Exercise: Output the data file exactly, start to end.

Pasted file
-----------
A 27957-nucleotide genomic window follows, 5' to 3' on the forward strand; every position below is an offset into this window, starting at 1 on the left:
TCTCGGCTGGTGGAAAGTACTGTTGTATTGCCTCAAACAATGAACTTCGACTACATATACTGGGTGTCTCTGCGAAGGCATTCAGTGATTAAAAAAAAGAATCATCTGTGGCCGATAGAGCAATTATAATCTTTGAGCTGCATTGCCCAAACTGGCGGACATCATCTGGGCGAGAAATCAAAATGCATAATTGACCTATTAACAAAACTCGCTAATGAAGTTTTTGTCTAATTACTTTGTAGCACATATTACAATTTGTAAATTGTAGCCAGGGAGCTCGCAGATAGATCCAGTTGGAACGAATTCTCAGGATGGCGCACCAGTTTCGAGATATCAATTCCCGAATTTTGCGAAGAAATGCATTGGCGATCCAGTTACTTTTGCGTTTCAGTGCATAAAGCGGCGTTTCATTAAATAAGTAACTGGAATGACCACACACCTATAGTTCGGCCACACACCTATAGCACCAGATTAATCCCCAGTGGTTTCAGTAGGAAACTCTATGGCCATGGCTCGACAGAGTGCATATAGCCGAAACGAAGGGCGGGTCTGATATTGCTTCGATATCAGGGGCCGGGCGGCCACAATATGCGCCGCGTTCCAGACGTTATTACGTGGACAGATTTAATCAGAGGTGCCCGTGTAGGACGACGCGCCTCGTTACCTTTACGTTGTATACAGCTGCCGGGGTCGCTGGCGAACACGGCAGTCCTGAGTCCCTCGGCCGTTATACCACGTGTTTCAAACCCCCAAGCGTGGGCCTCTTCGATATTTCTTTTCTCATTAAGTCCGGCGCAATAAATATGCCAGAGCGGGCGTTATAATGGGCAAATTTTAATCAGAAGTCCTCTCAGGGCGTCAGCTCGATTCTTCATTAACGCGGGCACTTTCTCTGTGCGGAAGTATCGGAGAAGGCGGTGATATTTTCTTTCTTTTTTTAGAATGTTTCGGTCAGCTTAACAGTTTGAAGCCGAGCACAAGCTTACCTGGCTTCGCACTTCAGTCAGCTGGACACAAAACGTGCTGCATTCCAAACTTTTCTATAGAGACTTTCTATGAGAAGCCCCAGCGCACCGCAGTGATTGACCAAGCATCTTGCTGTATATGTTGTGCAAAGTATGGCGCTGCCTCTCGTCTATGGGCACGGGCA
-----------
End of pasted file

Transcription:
A 27957-nucleotide genomic window follows, 5' to 3' on the forward strand; every position below is an offset into this window, starting at 1 on the left:
TCTCGGCTGGTGGAAAGTACTGTTGTATTGCCTCAAACAATGAACTTCGACTACATATACTGGGTGTCTCTGCGAAGGCATTCAGTGATTAAAAAAAAGAATCATCTGTGGCCGATAGAGCAATTATAATCTTTGAGCTGCATTGCCCAAACTGGCGGACATCATCTGGGCGAGAAATCAAAATGCATAATTGACCTATTAACAAAACTCGCTAATGAAGTTTTTGTCTAATTACTTTGTAGCACATATTACAATTTGTAAATTGTAGCCAGGGAGCTCGCAGATAGATCCAGTTGGAACGAATTCTCAGGATGGCGCACCAGTTTCGAGATATCAATTCCCGAATTTTGCGAAGAAATGCATTGGCGATCCAGTTACTTTTGCGTTTCAGTGCATAAAGCGGCGTTTCATTAAATAAGTAACTGGAATGACCACACACCTATAGTTCGGCCACACACCTATAGCACCAGATTAATCCCCAGTGGTTTCAGTAGGAAACTCTATGGCCATGGCTCGACAGAGTGCATATAGCCGAAACGAAGGGCGGGTCTGATATTGCTTCGATATCAGGGGCCGGGCGGCCACAATATGCGCCGCGTTCCAGACGTTATTACGTGGACAGATTTAATCAGAGGTGCCCGTGTAGGACGACGCGCCTCGTTACCTTTACGTTGTATACAGCTGCCGGGGTCGCTGGCGAACACGGCAGTCCTGAGTCCCTCGGCCGTTATACCACGTGTTTCAAACCCCCAAGCGTGGGCCTCTTCGATATTTCTTTTCTCATTAAGTCCGGCGCAATAAATATGCCAGAGCGGGCGTTATAATGGGCAAATTTTAATCAGAAGTCCTCTCAGGGCGTCAGCTCGATTCTTCATTAACGCGGGCACTTTCTCTGTGCGGAAGTATCGGAGAAGGCGGTGATATTTTCTTTCTTTTTTTAGAATGTTTCGGTCAGCTTAACAGTTTGAAGCCGAGCACAAGCTTACCTGGCTTCGCACTTCAGTCAGCTGGACACAAAACGTGCTGCATTCCAAACTTTTCTATAGAGACTTTCTATGAGAAGCCCCAGCGCACCGCAGTGATTGACCAAGCATCTTGCTGTATATGTTGTGCAAAGTATGGCGCTGCCTCTCGTCTATGGGCACGGGCA